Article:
Make me, by Lee Child [audiobook]. Read by Jeff Harding. Whitley Bay: Soundings, 2015.
Another excellent Jack Reacher book; I really don't know how he keeps up the standard, given that this is book 20. Reacher's inner romantic is intrigued by the town of Mother's Rest; it has a railway station, so Reacher hops off at midnight to find out why the town got its name. He meets a woman called Michelle Chang waiting for a work partner, who hasn't got off the train. As the following day goes on, Reacher's curiosity about the origin of the town's name, and scouring of the streets for a monument, a gravestone or a museum, attract suspicion among this intensely rural community. (Which is basically Standard Operating Procedure for anyone coming into contact with Reacher.) As Reacher and Chang (ex FBI) start trying to find Chang's missing partner, the truth behind the grain-silo façade of Mother's Rest turns out to be something very strange, and then something very horrible indeed. Lee Child's on top form here, riffing off the omnipresent "Reacher said nothing", and giving us a superb plot.
Land of second chances: the impossible rise of Rwanda's cycling team, by Tim Lewis. London: Yellow Jersey Press, 2014.
This was rated extremely highly by the guys at the wonderful Cycling Podcast in their round-up of the year's (or possibly the last couple of years') best books. It starts with the presence of Adrien Niyonshuti in the mountain bike race at London 2012; and then goes back to look at Rwanda pre-genocide, during the genocide, and then during the reconstruction. The beauty and the poverty of Rwanda come through so clearly; as does the evangelical zeal of the cycling fanatics of various nations who come together to try to help. Initially, the aim is to produce indestructible, affordable coffee-carrying bicycles to help farmers get their produce to the processors earlier. But then Team Rwanda was also born, and provided shelter, and the second chances mentioned to both the riders, many of whom had lost so many family members in the genocide, and the team coaches and staff, some of whom had... dubious... backgrounds they were trying to make amends for. You learn about the Rwandan genocide, international development politics, cycling economics, and the enigmatic, wonderfully enlightened/completely dictatorial President Kigame. You really don't need to be into cycling to read this book.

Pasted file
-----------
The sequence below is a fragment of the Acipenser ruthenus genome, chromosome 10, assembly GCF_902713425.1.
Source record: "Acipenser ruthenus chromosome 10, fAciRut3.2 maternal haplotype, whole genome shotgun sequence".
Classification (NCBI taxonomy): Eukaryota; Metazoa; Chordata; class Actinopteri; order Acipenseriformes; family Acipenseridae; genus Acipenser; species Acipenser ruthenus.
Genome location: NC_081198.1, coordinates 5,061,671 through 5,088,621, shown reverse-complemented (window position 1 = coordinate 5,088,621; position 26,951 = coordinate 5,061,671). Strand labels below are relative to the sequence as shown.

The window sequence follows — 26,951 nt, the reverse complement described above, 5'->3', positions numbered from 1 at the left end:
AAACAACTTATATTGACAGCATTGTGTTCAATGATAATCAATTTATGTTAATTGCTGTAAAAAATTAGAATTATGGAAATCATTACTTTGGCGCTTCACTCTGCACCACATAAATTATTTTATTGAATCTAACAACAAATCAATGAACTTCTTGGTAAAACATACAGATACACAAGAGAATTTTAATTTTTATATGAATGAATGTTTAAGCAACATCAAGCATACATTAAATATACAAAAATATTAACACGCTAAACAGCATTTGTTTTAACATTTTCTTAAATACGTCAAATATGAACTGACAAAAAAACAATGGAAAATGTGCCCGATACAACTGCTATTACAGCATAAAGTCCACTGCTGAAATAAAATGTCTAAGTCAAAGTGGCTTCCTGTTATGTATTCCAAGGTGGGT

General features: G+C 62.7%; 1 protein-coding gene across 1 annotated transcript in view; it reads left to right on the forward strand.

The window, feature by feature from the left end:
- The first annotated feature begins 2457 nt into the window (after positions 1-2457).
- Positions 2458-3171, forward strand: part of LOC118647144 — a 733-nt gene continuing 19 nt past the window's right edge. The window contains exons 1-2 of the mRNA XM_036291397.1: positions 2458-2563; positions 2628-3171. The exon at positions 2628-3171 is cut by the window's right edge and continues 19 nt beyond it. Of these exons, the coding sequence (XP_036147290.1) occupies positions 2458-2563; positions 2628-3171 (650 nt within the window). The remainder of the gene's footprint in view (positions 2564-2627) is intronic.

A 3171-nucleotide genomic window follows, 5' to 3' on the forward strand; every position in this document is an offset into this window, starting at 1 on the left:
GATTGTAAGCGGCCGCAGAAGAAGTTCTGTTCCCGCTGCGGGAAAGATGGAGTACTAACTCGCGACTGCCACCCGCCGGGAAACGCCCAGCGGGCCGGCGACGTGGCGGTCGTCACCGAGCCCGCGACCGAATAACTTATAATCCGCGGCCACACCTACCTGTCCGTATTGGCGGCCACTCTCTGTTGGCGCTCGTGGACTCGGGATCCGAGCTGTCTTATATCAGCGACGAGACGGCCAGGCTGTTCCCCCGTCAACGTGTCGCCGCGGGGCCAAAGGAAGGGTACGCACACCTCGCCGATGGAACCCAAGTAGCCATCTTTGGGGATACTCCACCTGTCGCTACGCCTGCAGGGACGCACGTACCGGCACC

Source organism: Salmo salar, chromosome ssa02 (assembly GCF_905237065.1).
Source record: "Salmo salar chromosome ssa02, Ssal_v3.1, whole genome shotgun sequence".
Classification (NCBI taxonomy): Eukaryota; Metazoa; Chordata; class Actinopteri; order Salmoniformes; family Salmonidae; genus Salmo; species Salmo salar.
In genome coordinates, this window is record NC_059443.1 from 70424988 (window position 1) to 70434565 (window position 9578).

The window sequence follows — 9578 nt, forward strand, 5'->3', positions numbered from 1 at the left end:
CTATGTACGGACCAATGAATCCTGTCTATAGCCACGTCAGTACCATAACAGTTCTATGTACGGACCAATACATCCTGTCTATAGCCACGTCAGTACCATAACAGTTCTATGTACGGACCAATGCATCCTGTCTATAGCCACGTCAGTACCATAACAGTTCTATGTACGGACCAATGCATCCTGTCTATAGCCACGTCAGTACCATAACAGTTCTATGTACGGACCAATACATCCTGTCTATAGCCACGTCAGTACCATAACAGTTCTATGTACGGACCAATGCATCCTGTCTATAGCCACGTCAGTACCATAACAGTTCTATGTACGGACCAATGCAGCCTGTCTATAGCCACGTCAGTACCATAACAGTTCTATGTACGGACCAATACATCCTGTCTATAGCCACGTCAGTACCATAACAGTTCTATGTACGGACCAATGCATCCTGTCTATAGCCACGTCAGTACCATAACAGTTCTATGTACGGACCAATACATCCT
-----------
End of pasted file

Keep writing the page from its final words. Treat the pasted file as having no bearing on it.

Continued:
Greedy man in a hungry world: how (almost) everything you thought you knew about food is wrong, by Jay Rayner [audiobook]. Read by the author. [S. l.: HarperCollins Audio, 2013.]
Rayner's on a tear, here. He's spent way too much time among pretentious foodies; so the targets are local food, seasonality, farmers' markets, small-is-beautiful, industrial-is-bad, supermarkets-are-evil, GMOs-are-going-to-kill-us-all semi-orthodoxy. To be fair, he goes at it like Ben Goldacre, but a Ben Goldacre with a hangover who hasn't had lunch yet. And it's all really interesting. He visits large, carbon-neutral, water-neutral, large-scale agriculture in the US; he talks to researchers into farming in the developing world. He looks at food miles versus the other elements of the carbon footprint and concludes that maybe certain areas of the world are just better at some of this stuff. And it's also emotional (interlaced as it is with memories of his late mother), and entertaining; and he's looking at the ethics of the thing all the way through - I enjoyed this immensely; and Jay Rayner's another guy who really should read his own books.
Flying too high, by Kerry Greenwood. Scottsdale, Ariz: Poisoned Pen Press, 2007.
The second of the Phryne Fisher books. Phryne has started to put down roots in Melbourne, moving out to her own house with her maid Dot; she's approached by two clients simultaneously. Mrs McNaughton is terrified her son, a flying-school owner, will murder her husband; and a child (the utterly delightfully phlegmatic Candida) is kidnapped from the family of a recent lottery winner. Phryne sets out to solve both murders, using her wits, her own special sense of morality, her red Hispano-Suiza and a series of borrowed aeroplanes. I love this series; the next one's on order already.
Gray mountain, by John Grisham. London: Hodder, 2015.
I always forget quite how good a storyteller Grisham is; particularly when he's up on his environmental, David-v-Goliath, high horse as he is here. Samantha Kohler is a victim of the 2008 financial crash; she's told by her New York real estate law firm to intern somewhere else for a year, and they might be in a position to take her back. "Somewhere else" turns out to be Brady, Virginia, working in a law clinic for impoverished families dealing with repossession, domestic violence and the health consequences of the strip-mining industry. Samantha meets environmental lawyer Donovan Gray, a fierce opponent of the mining companies since his land (the eponymous Gray Mountain) was destroyed, and grows to like him. Part of this book is charming; part is very scary. It's vintage Grisham.